American startup has developed the ignition of the futureMay 19, 2020
Advanced technologies aim to increase efficiency and reduce emissions.
When burning fuel, the improvement of average indicators of its economy is very simple: when driving less fuel is consumed in the cylinder. To this end, engine designers worked to make dry mixes work with the Chrysler electronic dry combustion system in the mid-70s. But obtaining such mixtures for ignition through the spark plug (in engines starting with model T) was problematic. Today, California-based startup Transient Plasma Systems offers a low-temperature plasma ignition system that claims to replace the spark plug.
How do traditional spark plugs work?
Here’s how traditional spark plugs work: the energy generated by the coil builds up in the air gap of the spark plug until the energy potential ionizes the gases in the gap. This leads to the fact that the gases become conductive, which leads to an electric surge and an instant flash of hot plasma – like a tiny lightning bolt. The smallest percentage of the energy used to create this spark results in the thermal ignition of the fuel mixture, which then has to spread throughout the cylinder.
What is the difference between a transient plasma system?
TPS suggests using a different type of plasma to initiate combustion in a completely different way. Using the latest advances in high-voltage solid-state switching, a voltage similar to that created in an old-fashioned coil is generated within 10-50 nanoseconds and is distributed not over a discrete gap, but rather along streamers and sheets between the electrode and the peripheral case of the plug.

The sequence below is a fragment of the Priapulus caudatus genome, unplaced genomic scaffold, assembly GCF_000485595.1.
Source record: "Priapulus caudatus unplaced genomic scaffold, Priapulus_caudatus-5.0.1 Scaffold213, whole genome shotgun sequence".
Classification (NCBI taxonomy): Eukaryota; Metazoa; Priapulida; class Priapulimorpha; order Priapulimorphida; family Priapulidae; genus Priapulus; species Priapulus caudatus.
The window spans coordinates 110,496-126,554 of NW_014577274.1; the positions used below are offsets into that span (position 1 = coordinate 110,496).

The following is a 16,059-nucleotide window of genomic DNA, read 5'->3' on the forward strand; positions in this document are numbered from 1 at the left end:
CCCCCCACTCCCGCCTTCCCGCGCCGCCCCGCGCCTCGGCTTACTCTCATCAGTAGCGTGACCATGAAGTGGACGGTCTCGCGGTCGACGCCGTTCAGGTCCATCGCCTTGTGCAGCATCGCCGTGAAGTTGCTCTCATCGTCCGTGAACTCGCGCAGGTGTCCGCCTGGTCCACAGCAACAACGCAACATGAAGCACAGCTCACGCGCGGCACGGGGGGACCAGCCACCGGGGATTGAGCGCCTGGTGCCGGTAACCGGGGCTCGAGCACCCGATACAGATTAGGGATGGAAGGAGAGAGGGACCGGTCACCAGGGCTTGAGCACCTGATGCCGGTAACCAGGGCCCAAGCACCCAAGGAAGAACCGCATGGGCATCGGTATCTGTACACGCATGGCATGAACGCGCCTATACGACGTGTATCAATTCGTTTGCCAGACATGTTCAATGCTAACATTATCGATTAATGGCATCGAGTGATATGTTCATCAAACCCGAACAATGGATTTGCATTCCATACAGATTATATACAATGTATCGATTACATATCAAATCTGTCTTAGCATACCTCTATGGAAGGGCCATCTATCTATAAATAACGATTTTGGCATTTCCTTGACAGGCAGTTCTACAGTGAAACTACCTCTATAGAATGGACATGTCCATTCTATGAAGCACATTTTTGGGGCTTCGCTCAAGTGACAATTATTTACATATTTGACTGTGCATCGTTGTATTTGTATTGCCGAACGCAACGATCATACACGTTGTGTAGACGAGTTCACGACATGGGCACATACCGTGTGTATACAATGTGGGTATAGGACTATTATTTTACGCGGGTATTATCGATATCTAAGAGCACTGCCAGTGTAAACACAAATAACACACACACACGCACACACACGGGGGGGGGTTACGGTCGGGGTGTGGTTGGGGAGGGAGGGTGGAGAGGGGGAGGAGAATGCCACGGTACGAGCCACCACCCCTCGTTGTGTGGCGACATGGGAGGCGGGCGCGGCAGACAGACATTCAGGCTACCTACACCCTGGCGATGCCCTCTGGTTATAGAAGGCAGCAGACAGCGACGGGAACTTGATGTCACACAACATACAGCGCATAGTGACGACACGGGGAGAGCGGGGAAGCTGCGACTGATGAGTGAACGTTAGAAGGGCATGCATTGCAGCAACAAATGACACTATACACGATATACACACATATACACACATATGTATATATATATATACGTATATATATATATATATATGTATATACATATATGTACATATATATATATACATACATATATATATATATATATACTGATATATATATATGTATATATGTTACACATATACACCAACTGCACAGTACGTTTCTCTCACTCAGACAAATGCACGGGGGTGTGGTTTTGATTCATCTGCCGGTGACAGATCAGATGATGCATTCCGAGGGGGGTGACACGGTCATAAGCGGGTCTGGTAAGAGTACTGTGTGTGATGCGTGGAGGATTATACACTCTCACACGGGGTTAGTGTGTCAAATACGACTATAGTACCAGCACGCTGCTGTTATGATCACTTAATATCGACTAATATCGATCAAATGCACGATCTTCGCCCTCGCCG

A megawatt of energy generates this low-temperature plasma, but with an energy of one digit. Half of this energy is consumed, breaking down the bonds that hold the oxygen molecules together and accelerating individual oxygen atoms, so that they attack and burn the fuel much faster and at much lower temperatures.
Tests at Ohio State University’s prototype ethylene engine showed that the TPS ignition system “has demonstrated that the chain reactions of radicals generated by plasma reduce ignition times by two orders of magnitude and the ignition temperature by up to 80 degrees Fahrenheit. These results are additional evidence of the non-thermal nature of low-temperature plasma ignition. “
Let’s decipher this result. High-speed ignition means less expectation of the flame front spreading over the diluted mixture and a greater likelihood of burning all fuel. Lower temperatures mean much less NOx and much less heat, so most of the fuel energy drives the car. The system was tested at Argonne National Labs on a Cummins I-6 natural gas engine, where it demonstrated improved thermal brake efficiency, reduced CO and NOx emissions, and the ability to perform a lot of exhaust gas recirculation.
Although TPS ignition can ignite air-fuel mixtures as poor as 25: 1, this large excess of air still complicates emission control; the goal is to start stoichiometric mixtures diluted with a large amount of excess inert exhaust gas. (It is worth noting, however, that TPS is working on another application of this technology to remove particles and burn NOx, as happens with O2.)
However, fans of performance should not be afraid. TPS ignition can also increase power. Faster combustion provides less spark advance, so less combustion occurs when the piston is still moving up in the cylinder, leaving more combustion pressure to rotate the wheels.
Ignition Pros TPS
The most interesting thing about the TPS ignition: the system immediately turns on, replacing modern coils and spark plugs, and its advantages are complemented by modern technologies such as turbocharging and hybridization. According to Dan Singleton, co-founder and CEO of TPS, the benefits of fuel economy should be between 10 and 15%. His company recently completed a $ 8.5 million Series A funding phase and is in talks with “several OEs in Europe, Asia, and the United States.”
Undoubtedly, there is still a lot of work to develop and evaluate reliability: these plasma plugs cannot withstand the resistor core, therefore, other shielding will be required to prevent radio interference. But Singleton is optimistic about the prospects for a plasma to extend the life of an internal combustion engine.
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